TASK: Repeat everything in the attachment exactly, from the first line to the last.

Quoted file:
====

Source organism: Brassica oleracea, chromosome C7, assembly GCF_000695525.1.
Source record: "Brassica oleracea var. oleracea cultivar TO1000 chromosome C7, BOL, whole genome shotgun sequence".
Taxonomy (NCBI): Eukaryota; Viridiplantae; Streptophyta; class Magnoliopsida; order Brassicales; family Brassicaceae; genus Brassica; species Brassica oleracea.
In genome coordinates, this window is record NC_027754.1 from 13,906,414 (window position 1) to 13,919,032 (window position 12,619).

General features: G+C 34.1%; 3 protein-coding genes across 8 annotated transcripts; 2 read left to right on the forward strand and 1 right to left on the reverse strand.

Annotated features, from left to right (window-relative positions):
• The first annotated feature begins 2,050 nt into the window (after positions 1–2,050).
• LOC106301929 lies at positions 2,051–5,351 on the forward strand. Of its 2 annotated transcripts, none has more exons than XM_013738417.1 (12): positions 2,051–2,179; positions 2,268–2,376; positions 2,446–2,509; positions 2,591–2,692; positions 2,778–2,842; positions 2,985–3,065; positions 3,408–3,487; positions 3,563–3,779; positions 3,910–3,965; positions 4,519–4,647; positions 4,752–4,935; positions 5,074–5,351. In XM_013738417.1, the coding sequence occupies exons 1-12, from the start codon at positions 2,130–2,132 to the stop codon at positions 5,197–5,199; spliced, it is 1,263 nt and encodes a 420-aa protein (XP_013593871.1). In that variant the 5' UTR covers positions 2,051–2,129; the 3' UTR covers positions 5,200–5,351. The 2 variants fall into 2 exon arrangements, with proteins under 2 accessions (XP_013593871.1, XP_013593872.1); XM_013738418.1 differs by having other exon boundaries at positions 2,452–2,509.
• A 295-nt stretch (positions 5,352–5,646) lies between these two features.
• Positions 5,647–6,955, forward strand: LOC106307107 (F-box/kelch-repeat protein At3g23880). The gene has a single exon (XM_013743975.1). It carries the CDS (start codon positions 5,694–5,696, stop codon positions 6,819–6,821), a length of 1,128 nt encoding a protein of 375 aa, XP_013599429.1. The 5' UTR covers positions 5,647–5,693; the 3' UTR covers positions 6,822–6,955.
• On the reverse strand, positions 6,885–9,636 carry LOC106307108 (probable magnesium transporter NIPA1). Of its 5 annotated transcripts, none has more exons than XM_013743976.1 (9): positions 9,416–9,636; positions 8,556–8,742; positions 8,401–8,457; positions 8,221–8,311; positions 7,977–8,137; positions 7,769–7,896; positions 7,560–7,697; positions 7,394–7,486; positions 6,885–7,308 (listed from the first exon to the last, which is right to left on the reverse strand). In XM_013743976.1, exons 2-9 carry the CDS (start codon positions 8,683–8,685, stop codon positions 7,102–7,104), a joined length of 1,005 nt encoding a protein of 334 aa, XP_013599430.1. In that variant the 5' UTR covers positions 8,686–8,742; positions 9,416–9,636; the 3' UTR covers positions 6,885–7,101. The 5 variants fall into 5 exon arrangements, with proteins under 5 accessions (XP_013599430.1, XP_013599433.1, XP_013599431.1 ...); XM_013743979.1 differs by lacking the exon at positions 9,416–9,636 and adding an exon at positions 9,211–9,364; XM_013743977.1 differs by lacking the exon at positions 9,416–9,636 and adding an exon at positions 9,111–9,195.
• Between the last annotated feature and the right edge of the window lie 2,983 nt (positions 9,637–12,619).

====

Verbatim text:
Source organism: Brassica oleracea, chromosome C7, assembly GCF_000695525.1.
Source record: "Brassica oleracea var. oleracea cultivar TO1000 chromosome C7, BOL, whole genome shotgun sequence".
Taxonomy (NCBI): Eukaryota; Viridiplantae; Streptophyta; class Magnoliopsida; order Brassicales; family Brassicaceae; genus Brassica; species Brassica oleracea.
In genome coordinates, this window is record NC_027754.1 from 13,906,414 (window position 1) to 13,919,032 (window position 12,619).

General features: G+C 34.1%; 3 protein-coding genes across 8 annotated transcripts; 2 read left to right on the forward strand and 1 right to left on the reverse strand.

Annotated features, from left to right (window-relative positions):
• The first annotated feature begins 2,050 nt into the window (after positions 1–2,050).
• LOC106301929 lies at positions 2,051–5,351 on the forward strand. Of its 2 annotated transcripts, none has more exons than XM_013738417.1 (12): positions 2,051–2,179; positions 2,268–2,376; positions 2,446–2,509; positions 2,591–2,692; positions 2,778–2,842; positions 2,985–3,065; positions 3,408–3,487; positions 3,563–3,779; positions 3,910–3,965; positions 4,519–4,647; positions 4,752–4,935; positions 5,074–5,351. In XM_013738417.1, the coding sequence occupies exons 1-12, from the start codon at positions 2,130–2,132 to the stop codon at positions 5,197–5,199; spliced, it is 1,263 nt and encodes a 420-aa protein (XP_013593871.1). In that variant the 5' UTR covers positions 2,051–2,129; the 3' UTR covers positions 5,200–5,351. The 2 variants fall into 2 exon arrangements, with proteins under 2 accessions (XP_013593871.1, XP_013593872.1); XM_013738418.1 differs by having other exon boundaries at positions 2,452–2,509.
• A 295-nt stretch (positions 5,352–5,646) lies between these two features.
• Positions 5,647–6,955, forward strand: LOC106307107 (F-box/kelch-repeat protein At3g23880). The gene has a single exon (XM_013743975.1). It carries the CDS (start codon positions 5,694–5,696, stop codon positions 6,819–6,821), a length of 1,128 nt encoding a protein of 375 aa, XP_013599429.1. The 5' UTR covers positions 5,647–5,693; the 3' UTR covers positions 6,822–6,955.
• On the reverse strand, positions 6,885–9,636 carry LOC106307108 (probable magnesium transporter NIPA1). Of its 5 annotated transcripts, none has more exons than XM_013743976.1 (9): positions 9,416–9,636; positions 8,556–8,742; positions 8,401–8,457; positions 8,221–8,311; positions 7,977–8,137; positions 7,769–7,896; positions 7,560–7,697; positions 7,394–7,486; positions 6,885–7,308 (listed from the first exon to the last, which is right to left on the reverse strand). In XM_013743976.1, exons 2-9 carry the CDS (start codon positions 8,683–8,685, stop codon positions 7,102–7,104), a joined length of 1,005 nt encoding a protein of 334 aa, XP_013599430.1. In that variant the 5' UTR covers positions 8,686–8,742; positions 9,416–9,636; the 3' UTR covers positions 6,885–7,101. The 5 variants fall into 5 exon arrangements, with proteins under 5 accessions (XP_013599430.1, XP_013599433.1, XP_013599431.1 ...); XM_013743979.1 differs by lacking the exon at positions 9,416–9,636 and adding an exon at positions 9,211–9,364; XM_013743977.1 differs by lacking the exon at positions 9,416–9,636 and adding an exon at positions 9,111–9,195.
• Between the last annotated feature and the right edge of the window lie 2,983 nt (positions 9,637–12,619).